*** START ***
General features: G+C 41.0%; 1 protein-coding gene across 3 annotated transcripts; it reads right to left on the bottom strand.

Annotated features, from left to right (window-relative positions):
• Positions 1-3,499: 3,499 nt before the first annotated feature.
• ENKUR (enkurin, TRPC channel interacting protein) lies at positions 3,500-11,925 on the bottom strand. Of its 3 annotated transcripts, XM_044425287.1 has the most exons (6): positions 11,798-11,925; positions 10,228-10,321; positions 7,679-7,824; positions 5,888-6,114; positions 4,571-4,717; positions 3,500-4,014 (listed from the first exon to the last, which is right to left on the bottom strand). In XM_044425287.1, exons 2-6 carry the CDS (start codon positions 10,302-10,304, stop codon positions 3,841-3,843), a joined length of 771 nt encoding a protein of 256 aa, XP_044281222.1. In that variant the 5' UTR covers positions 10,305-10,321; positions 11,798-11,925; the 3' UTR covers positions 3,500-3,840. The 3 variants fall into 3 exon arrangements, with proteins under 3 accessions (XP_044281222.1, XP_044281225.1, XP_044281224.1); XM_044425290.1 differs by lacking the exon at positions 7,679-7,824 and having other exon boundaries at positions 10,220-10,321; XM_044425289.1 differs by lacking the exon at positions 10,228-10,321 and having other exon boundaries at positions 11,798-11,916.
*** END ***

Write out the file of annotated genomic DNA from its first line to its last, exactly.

General features: G+C 41.0%; 1 protein-coding gene across 3 annotated transcripts; it reads right to left on the bottom strand.

Annotated features, from left to right (window-relative positions):
• Positions 1-3,499: 3,499 nt before the first annotated feature.
• ENKUR (enkurin, TRPC channel interacting protein) lies at positions 3,500-11,925 on the bottom strand. Of its 3 annotated transcripts, XM_044425287.1 has the most exons (6): positions 11,798-11,925; positions 10,228-10,321; positions 7,679-7,824; positions 5,888-6,114; positions 4,571-4,717; positions 3,500-4,014 (listed from the first exon to the last, which is right to left on the bottom strand). In XM_044425287.1, exons 2-6 carry the CDS (start codon positions 10,302-10,304, stop codon positions 3,841-3,843), a joined length of 771 nt encoding a protein of 256 aa, XP_044281222.1. In that variant the 5' UTR covers positions 10,305-10,321; positions 11,798-11,925; the 3' UTR covers positions 3,500-3,840. The 3 variants fall into 3 exon arrangements, with proteins under 3 accessions (XP_044281222.1, XP_044281225.1, XP_044281224.1); XM_044425290.1 differs by lacking the exon at positions 7,679-7,824 and having other exon boundaries at positions 10,220-10,321; XM_044425289.1 differs by lacking the exon at positions 10,228-10,321 and having other exon boundaries at positions 11,798-11,916.